Some post-Independence Day reflection has me thinking about the value of the holiday – given what it represents.
We celebrate with fireworks, grilling some form of meat, sipping a cold beverage, hanging-out with friends and family. And we remember – at the “twilight’s last gleaming”…as a celebratory burst of fireworks explodes overhead – to reflect on what it means to be American.
Think about it – you and I have freedom. The undeniable freedom to live, earn, and prosper in this great country!
Declare Your Independence
In business, true freedom is knowing what makes your products/services unique. Your USP (Unique Selling Proposition) gives you the confidence to stand independently among your competition.
How uniquely independent is the copywriting that promotes your services and products? Have you established your independence in the industry marketplace with outstanding copywriting?
3 Steps to Declaring Your Independence from Your Competitors
In the spirit of independence and all things freedom, consider your business growth in the first half of this year. It is, after all, July. You’re halfway through the calendar and either celebrating the profits to date or evaluating how you can emerge profitable at the end of the two remaining quarters come December.
Before you think “Jingle Bells” and mistletoe (that’ll be here soon enough) let’s do some mid-year evaluation of your marketing resources in the shadow of the the recent July 4th holiday and the ole’ “red, white, & blue.”
Exercise some freedom of thought by applying the following steps to your marketing content.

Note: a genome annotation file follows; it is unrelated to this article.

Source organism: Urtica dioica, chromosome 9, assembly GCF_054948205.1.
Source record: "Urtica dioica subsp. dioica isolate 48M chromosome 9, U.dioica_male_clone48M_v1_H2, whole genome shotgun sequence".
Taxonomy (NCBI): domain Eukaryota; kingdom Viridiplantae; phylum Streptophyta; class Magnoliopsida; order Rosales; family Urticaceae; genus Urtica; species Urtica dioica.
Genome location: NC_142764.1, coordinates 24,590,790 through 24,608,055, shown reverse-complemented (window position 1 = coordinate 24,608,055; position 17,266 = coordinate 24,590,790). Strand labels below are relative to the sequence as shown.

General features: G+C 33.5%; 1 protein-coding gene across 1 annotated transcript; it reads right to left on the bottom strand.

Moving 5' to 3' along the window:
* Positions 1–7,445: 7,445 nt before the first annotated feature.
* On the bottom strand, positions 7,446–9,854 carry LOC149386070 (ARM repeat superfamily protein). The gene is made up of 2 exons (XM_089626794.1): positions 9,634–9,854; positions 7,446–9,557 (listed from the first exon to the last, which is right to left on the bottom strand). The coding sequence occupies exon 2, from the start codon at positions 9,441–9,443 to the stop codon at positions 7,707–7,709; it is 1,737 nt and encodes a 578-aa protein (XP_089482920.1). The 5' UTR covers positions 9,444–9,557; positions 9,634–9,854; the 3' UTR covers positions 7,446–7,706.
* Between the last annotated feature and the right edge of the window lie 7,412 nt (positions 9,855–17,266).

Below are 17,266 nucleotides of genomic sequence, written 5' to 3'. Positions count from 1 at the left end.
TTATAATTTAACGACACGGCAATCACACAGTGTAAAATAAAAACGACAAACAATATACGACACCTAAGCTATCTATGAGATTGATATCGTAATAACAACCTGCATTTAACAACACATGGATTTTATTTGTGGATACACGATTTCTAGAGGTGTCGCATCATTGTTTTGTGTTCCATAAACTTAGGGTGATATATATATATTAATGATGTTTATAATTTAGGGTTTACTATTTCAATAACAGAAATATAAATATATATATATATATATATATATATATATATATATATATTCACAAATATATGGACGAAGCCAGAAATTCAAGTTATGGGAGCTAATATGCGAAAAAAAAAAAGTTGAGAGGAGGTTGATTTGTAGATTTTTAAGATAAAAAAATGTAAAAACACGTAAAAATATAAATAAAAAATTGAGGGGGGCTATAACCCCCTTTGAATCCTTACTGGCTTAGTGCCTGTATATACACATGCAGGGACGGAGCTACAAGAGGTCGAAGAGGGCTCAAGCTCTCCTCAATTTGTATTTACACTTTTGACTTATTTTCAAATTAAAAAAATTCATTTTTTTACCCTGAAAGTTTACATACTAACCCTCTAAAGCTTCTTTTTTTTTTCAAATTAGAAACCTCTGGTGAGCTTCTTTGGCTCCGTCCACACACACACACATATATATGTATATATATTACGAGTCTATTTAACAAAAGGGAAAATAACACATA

Read…Write &…Renew… (think red, white, & blue)
Reading your marketing copy with fresh eyes could be the key to increasing your second-half profits. Begin to read your promotions with a more critical eye.
Start right now! Pull up your current promotion. Scroll over to your website. Check out your latest blog post, tweet on Twitter, or Facebook page post.
Does each uniquely declare your market niche independence? Do the words suggest that you’re offering something different than every other solution currently available?
Often a business relies on outdated, over-done, over-written copy and expects it to work its magic on prospects and clients. Is it?
Eye the promotions that arrive in your email in-box and your postal mail. Which ones get your attention? What is it about the content that draws you in, inviting you to read further?
Compare it to your A-Level marketing piece. Differences?
The keywords and concepts you glean from the vast amount of copywriting you receive via postal mail and email might be good-as-gold to your business.
It’s been my practice to read a market proven promotion such as a direct-mail or online sales letter (I’ve got files and book full of them). Typically I’ll read the same one over and over again for a period of days during a given week. Then I’ll hand write a large portion of the copy word for word on a blank sheet of paper.
This discipline – rote as it may seem – ingrains key concepts and copywriting strategies in my mind (like hitting golf balls on the range…taking batting practice…shooting free-throw after free-throw). Perhaps you’re thinking that’s too much work (but remember this is my chosen field).
The principle holds – establish your market uniqueness and independence by schooling yourself in what’s working (and not working) in your industry niche. It serves the process to *write* down what you like about the copy, keywords, how they’re used, etc.
Halfway through the year is a great time to renew your marketing resources. What profits are you leaving-off-the-table as result of ineffective promotions?
Test a new sales letter, a fresh product case study, an email promotion, your web page copy, etc. against your current ones. You’ll never know if what you’ve been mailing, sending-out, or posting on your website could be improved until you test it. When sales increase (or decrease) you’ll know your renewal efforts and/or costs were or will be worth it.
Apply these simple steps to your business promotions. Declare your independence from your competitors.
That’s the kind of freedom you can take-to-the-bank.